Saturday, June 27, 2009
Three Cheers for Mrs. Murphy!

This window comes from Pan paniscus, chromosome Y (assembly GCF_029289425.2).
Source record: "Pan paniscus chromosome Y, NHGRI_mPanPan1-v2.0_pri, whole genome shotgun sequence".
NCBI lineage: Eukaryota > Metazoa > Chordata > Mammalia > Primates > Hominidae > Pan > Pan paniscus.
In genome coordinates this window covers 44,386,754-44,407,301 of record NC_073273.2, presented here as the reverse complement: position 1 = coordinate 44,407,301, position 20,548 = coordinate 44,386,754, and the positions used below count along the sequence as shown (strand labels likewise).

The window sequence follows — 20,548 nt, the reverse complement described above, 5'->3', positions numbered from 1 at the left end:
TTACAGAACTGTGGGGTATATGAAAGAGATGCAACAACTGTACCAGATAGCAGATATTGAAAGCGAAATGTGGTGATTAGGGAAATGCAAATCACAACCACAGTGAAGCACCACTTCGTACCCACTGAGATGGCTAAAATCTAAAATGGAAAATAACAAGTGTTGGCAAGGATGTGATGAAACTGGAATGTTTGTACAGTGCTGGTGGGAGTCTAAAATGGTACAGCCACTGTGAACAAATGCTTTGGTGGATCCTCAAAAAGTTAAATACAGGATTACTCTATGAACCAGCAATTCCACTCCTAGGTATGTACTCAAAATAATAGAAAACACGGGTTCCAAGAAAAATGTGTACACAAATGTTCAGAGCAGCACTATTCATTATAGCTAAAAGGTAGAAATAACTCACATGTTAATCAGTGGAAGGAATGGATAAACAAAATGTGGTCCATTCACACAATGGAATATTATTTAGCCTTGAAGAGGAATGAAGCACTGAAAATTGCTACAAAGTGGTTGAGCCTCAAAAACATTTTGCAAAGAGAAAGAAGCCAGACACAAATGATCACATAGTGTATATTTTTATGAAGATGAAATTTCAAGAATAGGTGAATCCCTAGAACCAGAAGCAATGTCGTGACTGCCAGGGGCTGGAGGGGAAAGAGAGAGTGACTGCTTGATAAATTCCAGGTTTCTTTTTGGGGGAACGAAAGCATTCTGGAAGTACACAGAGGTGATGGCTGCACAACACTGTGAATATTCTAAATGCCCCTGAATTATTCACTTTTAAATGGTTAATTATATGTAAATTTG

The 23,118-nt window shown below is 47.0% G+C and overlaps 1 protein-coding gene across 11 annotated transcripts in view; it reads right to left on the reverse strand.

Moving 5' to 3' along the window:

Since Liturgy is not frozen, I think that Kavanagh's Mrs. Murphy has an important role. There are stories about how much of Rahner's theological work (I would gather especially in the Investigations) came from his encounters with the concerns of ordinary parishioners in the confessional. Of course, there is the need to pull out the theology from the liturgy, but there is also the need to infuse the liturgy with the evolving piety of the people and their own Christian understandings. Why isn't this process of give and take (taking from the liturgy, but giving to it from our experience as well) just the process of liturgical theology? Although I think Von Allmen's concern for God's freedom is misplaced, the point he's trying to make is one that draws a conclusion from his theology to the way that he thinks liturgy makes more sense. Here I agree with Patrick in thinking that primitivity is not the only good to be sought. Clearly there are some ways in which a connection to the ancient Christian past can and must be prized, but liturgy and theology develop, and there is much good in that.